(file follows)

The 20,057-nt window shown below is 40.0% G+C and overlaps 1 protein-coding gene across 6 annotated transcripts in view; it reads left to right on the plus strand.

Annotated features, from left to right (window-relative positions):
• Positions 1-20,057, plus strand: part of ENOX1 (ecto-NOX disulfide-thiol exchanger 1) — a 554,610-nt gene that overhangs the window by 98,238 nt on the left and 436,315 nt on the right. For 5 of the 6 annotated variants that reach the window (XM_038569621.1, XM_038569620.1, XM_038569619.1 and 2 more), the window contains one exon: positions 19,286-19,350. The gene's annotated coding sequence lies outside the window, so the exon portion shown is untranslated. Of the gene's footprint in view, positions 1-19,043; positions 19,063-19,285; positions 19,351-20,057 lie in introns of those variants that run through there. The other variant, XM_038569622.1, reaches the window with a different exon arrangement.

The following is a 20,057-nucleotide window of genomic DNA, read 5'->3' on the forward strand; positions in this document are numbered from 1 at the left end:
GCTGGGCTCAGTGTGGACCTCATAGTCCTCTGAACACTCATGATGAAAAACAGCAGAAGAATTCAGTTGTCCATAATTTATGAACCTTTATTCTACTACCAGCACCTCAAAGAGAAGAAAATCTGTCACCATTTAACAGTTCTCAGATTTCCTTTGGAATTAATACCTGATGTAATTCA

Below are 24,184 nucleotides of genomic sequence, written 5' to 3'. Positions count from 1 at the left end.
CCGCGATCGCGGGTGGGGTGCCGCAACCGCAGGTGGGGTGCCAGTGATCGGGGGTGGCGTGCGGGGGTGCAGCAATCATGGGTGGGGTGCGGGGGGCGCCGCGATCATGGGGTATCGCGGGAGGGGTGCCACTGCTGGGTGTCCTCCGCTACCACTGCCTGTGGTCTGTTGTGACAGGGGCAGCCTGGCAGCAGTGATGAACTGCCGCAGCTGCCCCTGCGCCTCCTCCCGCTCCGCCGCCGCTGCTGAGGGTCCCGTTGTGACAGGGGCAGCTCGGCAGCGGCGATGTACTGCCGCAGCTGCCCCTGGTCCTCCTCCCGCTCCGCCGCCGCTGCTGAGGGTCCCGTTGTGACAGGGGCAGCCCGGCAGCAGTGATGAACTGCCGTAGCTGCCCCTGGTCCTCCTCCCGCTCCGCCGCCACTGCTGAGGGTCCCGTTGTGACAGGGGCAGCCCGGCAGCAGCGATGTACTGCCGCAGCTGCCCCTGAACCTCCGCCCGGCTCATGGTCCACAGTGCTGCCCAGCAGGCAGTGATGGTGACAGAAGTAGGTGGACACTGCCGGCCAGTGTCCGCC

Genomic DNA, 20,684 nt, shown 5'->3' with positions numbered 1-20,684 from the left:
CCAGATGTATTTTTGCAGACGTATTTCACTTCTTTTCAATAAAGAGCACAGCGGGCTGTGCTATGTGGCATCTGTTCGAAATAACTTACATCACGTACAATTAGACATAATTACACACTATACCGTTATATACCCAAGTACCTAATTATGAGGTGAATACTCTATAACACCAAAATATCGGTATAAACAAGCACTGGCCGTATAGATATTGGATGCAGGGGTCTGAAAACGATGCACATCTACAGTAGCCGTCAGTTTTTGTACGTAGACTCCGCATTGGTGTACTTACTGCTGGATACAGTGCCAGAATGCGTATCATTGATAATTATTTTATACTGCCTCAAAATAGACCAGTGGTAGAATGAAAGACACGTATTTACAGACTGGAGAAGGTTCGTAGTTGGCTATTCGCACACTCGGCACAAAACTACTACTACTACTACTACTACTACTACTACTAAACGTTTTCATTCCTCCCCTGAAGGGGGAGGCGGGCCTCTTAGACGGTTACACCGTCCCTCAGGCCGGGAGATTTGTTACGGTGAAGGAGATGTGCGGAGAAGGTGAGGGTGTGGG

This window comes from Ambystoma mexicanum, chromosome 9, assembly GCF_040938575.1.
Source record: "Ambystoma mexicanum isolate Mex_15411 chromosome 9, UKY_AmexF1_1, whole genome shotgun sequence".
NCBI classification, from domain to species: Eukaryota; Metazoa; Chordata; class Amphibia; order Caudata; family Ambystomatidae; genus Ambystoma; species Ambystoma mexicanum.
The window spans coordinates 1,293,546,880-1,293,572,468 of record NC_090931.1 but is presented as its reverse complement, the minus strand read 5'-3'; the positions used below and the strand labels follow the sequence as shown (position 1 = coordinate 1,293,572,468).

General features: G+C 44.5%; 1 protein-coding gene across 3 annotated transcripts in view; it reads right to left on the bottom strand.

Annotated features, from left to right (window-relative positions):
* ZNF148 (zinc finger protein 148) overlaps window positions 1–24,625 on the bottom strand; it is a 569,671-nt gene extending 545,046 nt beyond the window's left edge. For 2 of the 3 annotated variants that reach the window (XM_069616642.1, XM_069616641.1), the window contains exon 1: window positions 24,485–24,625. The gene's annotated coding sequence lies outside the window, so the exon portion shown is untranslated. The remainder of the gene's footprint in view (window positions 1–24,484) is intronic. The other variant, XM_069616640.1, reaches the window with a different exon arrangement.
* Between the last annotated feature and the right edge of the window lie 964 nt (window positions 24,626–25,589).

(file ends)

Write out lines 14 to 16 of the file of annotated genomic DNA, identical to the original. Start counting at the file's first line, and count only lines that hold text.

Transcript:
General features: G+C 44.5%; 1 protein-coding gene across 3 annotated transcripts in view; it reads right to left on the bottom strand.

Annotated features, from left to right (window-relative positions):
* ZNF148 (zinc finger protein 148) overlaps window positions 1–24,625 on the bottom strand; it is a 569,671-nt gene extending 545,046 nt beyond the window's left edge. For 2 of the 3 annotated variants that reach the window (XM_069616642.1, XM_069616641.1), the window contains exon 1: window positions 24,485–24,625. The gene's annotated coding sequence lies outside the window, so the exon portion shown is untranslated. The remainder of the gene's footprint in view (window positions 1–24,484) is intronic. The other variant, XM_069616640.1, reaches the window with a different exon arrangement.